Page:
2. Studying the mechanisms by which E2F1 sensitizes cells to chemotherapeutic treatments.
  3. Studying the crosstalk between E2Fs and signal transduction pathways.
  4. Isolation and characterization of novel E2F-regulated genes that affect autophagy. Elucidating the role of E2Fs in the regulation of autophagy.
  5. Identification of novel molecular links between E2F1 and the tumor suppressor p53.

Prof. Ginsberg Doron

  1. How the genome is folded in 3D in plant cells and how this folding is linked to gene regulation
  2. Identifying novel regulatory elements and gene regulatory networks in the plant genome
  3. Mechanisms of positive and negative transcriptional response to a single transcription factor.
  4. Rapid transcriptional response of immune cell to steroid hormones
  5. How the genome is organized in 3D during cellular differentiation and cancer progression.
  6. Identifying transcription factors driving tumorigenic transformation in breast cancer.

Dr. Hakim Ofir

  1. Models and simulations of the dynamics of the development of T and B lymphocytes, the rearrangement of B cell and T cell antigen receptor genes, and subsequent selection, which is based on receptor-ligand interactions.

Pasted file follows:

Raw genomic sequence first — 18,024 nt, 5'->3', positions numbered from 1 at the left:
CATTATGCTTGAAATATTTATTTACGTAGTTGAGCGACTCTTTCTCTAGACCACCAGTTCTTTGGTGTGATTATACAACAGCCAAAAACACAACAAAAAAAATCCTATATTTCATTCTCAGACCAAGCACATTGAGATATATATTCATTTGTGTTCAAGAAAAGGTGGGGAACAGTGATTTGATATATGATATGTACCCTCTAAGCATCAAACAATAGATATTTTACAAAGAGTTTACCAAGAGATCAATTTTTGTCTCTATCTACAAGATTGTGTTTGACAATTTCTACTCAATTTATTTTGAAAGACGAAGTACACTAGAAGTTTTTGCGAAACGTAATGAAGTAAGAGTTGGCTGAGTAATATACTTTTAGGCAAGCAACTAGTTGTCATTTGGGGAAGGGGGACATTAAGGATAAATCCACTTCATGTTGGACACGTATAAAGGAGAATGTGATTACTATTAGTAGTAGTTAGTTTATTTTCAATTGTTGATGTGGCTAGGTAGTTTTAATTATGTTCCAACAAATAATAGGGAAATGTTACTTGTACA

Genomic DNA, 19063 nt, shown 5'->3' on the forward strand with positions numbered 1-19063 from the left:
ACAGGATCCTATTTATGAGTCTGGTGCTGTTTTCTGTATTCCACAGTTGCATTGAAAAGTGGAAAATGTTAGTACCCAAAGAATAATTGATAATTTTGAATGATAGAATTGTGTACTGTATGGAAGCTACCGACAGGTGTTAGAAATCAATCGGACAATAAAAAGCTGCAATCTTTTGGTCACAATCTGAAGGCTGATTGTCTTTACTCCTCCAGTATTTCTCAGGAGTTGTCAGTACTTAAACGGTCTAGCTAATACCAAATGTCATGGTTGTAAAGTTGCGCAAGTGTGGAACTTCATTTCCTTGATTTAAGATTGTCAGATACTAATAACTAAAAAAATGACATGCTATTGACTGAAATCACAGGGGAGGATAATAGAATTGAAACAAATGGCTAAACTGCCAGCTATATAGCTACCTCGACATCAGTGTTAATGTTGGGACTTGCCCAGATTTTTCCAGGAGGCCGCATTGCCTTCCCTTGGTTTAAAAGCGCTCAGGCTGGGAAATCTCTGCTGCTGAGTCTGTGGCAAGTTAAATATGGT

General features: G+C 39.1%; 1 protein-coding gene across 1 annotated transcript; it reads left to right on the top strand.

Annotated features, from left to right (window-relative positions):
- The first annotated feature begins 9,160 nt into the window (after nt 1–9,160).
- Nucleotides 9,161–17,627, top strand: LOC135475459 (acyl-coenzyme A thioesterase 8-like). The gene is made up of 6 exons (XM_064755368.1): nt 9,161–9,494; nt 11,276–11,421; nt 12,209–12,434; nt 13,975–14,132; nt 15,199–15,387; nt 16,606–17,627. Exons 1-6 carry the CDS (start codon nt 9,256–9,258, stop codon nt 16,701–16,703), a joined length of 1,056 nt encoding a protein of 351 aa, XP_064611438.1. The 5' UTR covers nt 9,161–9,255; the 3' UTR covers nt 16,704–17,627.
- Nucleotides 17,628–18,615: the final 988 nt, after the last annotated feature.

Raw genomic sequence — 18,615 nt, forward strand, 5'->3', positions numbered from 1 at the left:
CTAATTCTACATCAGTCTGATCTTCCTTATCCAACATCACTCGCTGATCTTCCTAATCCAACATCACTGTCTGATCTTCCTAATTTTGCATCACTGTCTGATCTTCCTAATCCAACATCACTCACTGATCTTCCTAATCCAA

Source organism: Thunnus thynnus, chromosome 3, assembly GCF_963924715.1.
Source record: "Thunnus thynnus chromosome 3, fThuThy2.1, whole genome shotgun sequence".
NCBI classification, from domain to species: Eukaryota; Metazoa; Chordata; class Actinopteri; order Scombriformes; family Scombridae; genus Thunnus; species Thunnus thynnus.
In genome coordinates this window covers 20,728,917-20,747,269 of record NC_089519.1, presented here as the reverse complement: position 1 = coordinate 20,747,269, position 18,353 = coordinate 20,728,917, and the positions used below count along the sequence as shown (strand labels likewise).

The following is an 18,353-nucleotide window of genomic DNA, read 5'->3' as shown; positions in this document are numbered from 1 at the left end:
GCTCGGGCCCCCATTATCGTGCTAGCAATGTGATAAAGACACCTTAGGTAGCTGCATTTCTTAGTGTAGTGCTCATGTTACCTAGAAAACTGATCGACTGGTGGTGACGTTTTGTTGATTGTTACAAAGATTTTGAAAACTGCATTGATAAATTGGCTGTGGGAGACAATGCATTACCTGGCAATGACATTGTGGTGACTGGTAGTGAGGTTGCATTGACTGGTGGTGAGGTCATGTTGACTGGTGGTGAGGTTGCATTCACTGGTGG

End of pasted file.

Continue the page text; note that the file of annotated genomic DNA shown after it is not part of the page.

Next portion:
2. Models for the development of the natural killer (NK) cell repertoire, from receptor gene expression to selection of functional, non-harmful cells.

Studies of the competition between B lymphocyte clones during the humoral immune response, the process of hypermutation, and the creation of memory cells, including the explanation of the phenomenon of repertoire shift, isotype switch, and graph-theoretical analysis of B lymphocyte immunoglobulin gene phylogenetic trees.

Prof. Mehr Ramit

  1.  Studying the reprogrammed metabolic and enrgy generation systems of cancer cells.
  2. Studying the regulatory role of the FerT kinase, which is solely present in the mitochondria of sperm and cancer cells.